Remark 15. From Theorems 12 and 14, our control objectives (22)–(25) hold under the distributed kinematic controller (26) and the torque controller (45). Therefore, from Lemma 10, the mobile robots converge to the formation pattern ; that is, (16)–(18) are satisfied.

5. Simulation

In this section, some simulations results will be provided to demonstrate the effectiveness of some theoretical results of the previous sections. Consider a multiple mobile robot system with six followers denoted by and one virtual leader denoted by , respectively. The communication graph of the multiple mobile robot system is shown in Figure 2.

670497.fig.002
Figure 2: Communication graph among mobile robots.

For simplicity, in this simulation we suppose that if robot can receive information from robot , otherwise;   if the virtual leader's information is available to the follower , and otherwise, where and .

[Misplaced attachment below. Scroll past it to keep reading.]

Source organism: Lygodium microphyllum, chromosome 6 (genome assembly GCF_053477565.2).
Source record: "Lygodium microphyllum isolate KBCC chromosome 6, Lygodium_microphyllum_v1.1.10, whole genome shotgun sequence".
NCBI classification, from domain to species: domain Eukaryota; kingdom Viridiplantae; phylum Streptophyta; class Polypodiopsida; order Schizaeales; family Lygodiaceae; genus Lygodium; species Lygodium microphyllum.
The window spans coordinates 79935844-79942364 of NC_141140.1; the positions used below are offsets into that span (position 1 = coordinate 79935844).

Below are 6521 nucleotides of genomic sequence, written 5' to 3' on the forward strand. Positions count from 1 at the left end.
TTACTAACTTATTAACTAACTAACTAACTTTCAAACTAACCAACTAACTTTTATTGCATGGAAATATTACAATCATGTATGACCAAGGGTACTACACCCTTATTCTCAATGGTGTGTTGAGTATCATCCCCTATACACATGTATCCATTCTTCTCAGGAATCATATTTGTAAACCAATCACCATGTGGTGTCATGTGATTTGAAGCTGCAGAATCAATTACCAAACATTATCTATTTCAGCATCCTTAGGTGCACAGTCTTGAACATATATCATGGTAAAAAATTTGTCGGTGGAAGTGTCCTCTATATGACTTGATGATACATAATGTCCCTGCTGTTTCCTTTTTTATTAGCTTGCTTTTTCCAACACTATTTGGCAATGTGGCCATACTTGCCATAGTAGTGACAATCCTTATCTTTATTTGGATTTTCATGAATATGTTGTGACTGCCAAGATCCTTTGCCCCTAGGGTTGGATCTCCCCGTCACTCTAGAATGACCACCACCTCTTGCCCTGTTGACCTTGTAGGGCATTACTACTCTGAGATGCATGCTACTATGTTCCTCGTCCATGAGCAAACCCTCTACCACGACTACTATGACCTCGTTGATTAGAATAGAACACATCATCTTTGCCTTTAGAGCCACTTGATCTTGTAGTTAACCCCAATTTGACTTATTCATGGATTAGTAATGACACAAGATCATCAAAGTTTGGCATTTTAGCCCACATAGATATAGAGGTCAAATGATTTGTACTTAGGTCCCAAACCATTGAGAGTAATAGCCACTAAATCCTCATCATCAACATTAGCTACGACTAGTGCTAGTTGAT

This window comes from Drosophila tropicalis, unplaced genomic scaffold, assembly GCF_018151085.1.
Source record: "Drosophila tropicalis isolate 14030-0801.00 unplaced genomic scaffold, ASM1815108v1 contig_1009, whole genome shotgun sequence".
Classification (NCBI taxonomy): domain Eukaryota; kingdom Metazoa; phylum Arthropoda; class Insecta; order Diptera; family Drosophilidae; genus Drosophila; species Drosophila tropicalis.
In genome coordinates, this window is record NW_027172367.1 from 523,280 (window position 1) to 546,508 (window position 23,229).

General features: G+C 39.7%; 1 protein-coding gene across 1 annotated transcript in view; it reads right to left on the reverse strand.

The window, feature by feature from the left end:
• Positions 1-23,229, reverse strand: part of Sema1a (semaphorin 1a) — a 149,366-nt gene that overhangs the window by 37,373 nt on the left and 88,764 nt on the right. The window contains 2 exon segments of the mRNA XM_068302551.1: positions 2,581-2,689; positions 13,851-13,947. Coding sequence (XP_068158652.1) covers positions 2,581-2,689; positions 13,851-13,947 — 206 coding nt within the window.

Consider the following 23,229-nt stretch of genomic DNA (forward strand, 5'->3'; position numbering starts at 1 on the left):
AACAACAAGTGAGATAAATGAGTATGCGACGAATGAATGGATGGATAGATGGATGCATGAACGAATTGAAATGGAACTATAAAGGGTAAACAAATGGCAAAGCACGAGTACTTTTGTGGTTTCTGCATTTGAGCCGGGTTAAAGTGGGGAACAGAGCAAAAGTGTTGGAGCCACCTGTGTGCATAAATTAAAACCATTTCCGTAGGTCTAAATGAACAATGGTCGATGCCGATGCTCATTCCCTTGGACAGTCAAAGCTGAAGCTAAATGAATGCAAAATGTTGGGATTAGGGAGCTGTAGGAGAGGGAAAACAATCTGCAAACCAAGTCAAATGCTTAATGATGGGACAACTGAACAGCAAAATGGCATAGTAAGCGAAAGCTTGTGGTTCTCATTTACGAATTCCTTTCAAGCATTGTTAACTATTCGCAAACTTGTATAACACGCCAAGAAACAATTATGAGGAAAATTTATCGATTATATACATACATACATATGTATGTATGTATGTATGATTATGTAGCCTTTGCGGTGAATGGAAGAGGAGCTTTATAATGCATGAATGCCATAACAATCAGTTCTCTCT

The desired formation geometric pattern is defined by orthogonal coordinates as ,  , , , , and . The reference trajectory of the virtual leader is chosen as

The control gain parameters are chosen as ,   , . For , , , ,   . The parameters for each robot are considered as the mass  kg and the moment of inertia  kg·m2. The unmodeled dynamics are introduced in the form of friction as The disturbance is introduced as .

5.1. Verification of Formation Control Based on Robust Adaptive Techniques

In this simulation, Figure 3 shows the trajectory of virtual leader (black line), the trajectory of the six followers' centroid (blue line), and the formation positions and pattern of the six followers at several moments. We could see from Figure 3 that the six robots converge to the desired geometry pattern under the proposed controllers (27), (26), and (45); that is to say, (16) has been verified.